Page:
I was going to write this article about Facebook (FB) a couple days after the biggest lock up expiration on November 14th. Lockup expirations allow early employees and investors to sell their shares on the open market. The plan was that since Facebook stock had gone down during the last lockup expirations, it was going to go down again as new shares flooded the market. I would be able to scoop up the shares at my intended target price of between $15-$20.
However, a funny thing happened. On November 14th, instead of the stock crashing like I had hoped, the stock shot up from below $20 to above $22 and I was not able to buy shares. Two weeks after the expiration the stock has gone up a staggering 30% to close above $26 yesterday. Although I have no plans to buy the stock at this price, I wanted to share why I like Facebook as an investment under $20.
I agree that Facebook is expensive by all metrics. However, at $20 it is not that expensive. At $20, its market capitalization is around $40 billion. About $10 billion of that is in cash from the botched IPO. Its cash flow is more than a $1 billion+ a year and that is growing over 20% a year. If you back out the cash, you are talking about a PE of 30. It is not unreasonable for such a great company.
Facebook will be able to generate a couple billion more in cash flow over the next coming years. If it does, at $20, you are talking about an inexpensive stock.
Here are some of the reasons that will enable it to generate more cash in the future:
According, to a great article by the business insider, “there are an estimated 6 billion mobile handsets in the world, and only about 1/5th of them are smartphones. Over the next several years, most of these handsets will be replaced by smartphones.”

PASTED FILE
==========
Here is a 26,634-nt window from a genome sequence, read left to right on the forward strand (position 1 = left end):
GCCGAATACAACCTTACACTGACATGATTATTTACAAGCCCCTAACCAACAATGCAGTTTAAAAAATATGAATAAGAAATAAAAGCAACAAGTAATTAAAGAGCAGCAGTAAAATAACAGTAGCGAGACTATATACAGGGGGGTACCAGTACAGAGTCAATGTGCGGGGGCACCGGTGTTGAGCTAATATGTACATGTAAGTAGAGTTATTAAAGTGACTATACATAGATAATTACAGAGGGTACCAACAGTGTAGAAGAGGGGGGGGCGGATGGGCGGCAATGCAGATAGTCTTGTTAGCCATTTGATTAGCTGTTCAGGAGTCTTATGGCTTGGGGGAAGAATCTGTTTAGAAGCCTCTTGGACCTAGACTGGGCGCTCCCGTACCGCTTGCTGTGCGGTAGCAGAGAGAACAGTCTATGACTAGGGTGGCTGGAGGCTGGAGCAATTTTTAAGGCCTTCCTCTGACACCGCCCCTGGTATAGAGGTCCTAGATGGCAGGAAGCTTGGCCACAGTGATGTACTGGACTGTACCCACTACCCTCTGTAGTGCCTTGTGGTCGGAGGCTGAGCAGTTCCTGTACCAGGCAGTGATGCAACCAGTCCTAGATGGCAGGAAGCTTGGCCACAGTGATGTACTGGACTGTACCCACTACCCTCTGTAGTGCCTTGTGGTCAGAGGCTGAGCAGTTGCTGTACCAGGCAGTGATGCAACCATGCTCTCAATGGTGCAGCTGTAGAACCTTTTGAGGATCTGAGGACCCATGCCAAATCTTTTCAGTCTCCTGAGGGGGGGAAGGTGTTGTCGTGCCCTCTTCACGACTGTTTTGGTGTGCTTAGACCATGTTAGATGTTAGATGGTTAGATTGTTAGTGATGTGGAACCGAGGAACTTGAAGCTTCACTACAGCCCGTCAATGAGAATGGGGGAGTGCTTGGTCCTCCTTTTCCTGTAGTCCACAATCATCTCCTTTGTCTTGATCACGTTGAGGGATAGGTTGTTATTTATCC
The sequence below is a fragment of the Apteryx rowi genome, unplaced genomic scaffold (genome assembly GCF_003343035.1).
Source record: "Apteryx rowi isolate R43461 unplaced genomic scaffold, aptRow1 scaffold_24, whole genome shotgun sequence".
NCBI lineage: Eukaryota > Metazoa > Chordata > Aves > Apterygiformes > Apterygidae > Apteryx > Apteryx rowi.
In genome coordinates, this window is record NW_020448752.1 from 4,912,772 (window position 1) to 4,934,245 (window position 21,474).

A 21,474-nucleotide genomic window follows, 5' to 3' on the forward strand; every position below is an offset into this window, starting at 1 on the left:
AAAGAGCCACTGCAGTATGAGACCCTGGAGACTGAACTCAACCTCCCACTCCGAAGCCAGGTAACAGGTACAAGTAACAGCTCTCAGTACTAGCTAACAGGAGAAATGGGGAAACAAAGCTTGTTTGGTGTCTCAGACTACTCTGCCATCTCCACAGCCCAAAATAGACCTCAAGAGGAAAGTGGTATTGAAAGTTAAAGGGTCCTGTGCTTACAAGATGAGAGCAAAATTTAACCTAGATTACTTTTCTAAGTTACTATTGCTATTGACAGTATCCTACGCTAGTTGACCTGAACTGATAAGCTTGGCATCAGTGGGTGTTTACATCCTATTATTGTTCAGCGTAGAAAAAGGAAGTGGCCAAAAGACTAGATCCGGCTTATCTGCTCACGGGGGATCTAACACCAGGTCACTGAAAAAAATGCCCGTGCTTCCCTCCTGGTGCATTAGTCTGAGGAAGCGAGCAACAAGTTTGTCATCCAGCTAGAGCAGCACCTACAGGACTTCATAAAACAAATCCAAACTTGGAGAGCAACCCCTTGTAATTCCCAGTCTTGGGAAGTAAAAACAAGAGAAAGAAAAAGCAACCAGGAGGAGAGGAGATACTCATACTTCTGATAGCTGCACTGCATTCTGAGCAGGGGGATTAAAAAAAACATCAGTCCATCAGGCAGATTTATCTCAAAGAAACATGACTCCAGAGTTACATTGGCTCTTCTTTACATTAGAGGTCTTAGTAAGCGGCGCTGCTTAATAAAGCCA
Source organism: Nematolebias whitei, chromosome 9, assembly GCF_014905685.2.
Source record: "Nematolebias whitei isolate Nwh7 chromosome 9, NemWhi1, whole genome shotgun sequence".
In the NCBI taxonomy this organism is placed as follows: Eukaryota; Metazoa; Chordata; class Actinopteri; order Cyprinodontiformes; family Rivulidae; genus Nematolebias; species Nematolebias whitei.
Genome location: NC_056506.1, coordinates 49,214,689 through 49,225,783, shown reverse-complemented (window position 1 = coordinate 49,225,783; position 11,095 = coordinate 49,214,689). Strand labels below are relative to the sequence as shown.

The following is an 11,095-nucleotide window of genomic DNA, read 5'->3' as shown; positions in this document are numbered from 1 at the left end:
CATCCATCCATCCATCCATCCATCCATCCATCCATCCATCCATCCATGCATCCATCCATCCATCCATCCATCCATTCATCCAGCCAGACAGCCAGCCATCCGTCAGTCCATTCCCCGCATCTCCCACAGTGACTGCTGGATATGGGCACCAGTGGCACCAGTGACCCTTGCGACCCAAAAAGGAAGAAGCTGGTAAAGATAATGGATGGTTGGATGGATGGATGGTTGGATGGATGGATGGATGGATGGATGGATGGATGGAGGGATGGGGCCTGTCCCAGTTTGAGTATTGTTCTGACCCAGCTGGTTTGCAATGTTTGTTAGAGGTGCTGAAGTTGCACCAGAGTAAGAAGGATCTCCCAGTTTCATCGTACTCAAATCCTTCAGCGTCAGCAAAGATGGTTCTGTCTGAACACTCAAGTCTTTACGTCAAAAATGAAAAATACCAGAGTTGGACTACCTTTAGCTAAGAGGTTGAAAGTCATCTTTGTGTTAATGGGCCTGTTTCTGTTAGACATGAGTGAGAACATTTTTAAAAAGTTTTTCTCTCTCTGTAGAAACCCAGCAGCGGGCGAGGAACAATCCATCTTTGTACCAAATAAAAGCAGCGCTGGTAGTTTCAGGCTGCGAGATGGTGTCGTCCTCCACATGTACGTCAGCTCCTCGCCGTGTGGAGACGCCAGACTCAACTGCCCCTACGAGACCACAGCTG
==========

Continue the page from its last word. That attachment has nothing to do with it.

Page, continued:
The smartphone revolution will give a big boost to the already 1 billion+ subscriber base. Although, these users will have lower average revenue per user because they will be poorer, it should increase Facebook’s overall cash flow. Also, it should increase the engagement from users as the world is more connected.
Although, there are challenges to advertising on the mobile platform, Facebook proved last quarter that it will be able generate revenue through advertising.
“Facebook Open Graph is an attempt to map all the complex interactions existing between you, your friends and the content you all like.” Although, this sounds complicated, it is not. Facebook is mapping the real world on Facebook. When you like an article on HypeZero or share a song on Spotify, it captures that information and is able to build a better profile about who you are.
The obvious implication is that it and its partners are able to target advertise directly towards you taste. As a result, you are more likely to click on an advertisement.
Obviously, Facebook advertisements are not as powerful as Google’s where you are actually searching for something, but it will be possible for Facebook to compete with Google on search because of Open Graph. As Facebook maps the real world, it will not only be able to make search more personalized to your taste, but it will be an alternative to Google’s PageRank Algorithm.
Facebook is still a young company, and there will be many unthought of avenues for revenue growth. Although revenue from Facebook credit revenue has gone down due to Zynga’s demise, the company has recently come out with Facebook Gifts that allows users to send gifts to their friends with just a few clicks by partnering with companies such as Fab.com. Although, this may not prove successful, there will be plenty opportunities like this and if any of them succeed, you are talking about millions of dollars in additional revenue due to the large number of users.
For example, it is possible that Facebook could have a premium service for users or businesses. If say 10% pay $1/month for such a service, it amounts to a billion dollars in additional revenue. The point being that it is not unimaginable for Facebook to generate billions in revenue from other sources than just advertising.
As Warren Buffett once stated, “it is better to pay for a great company at a fair price, than a fair company at a great price.” I think Facebook is a great company that has numerous opportunities for revenue growth. And at the right price, it is a great investment.
Disclosure: I do not own Facebook.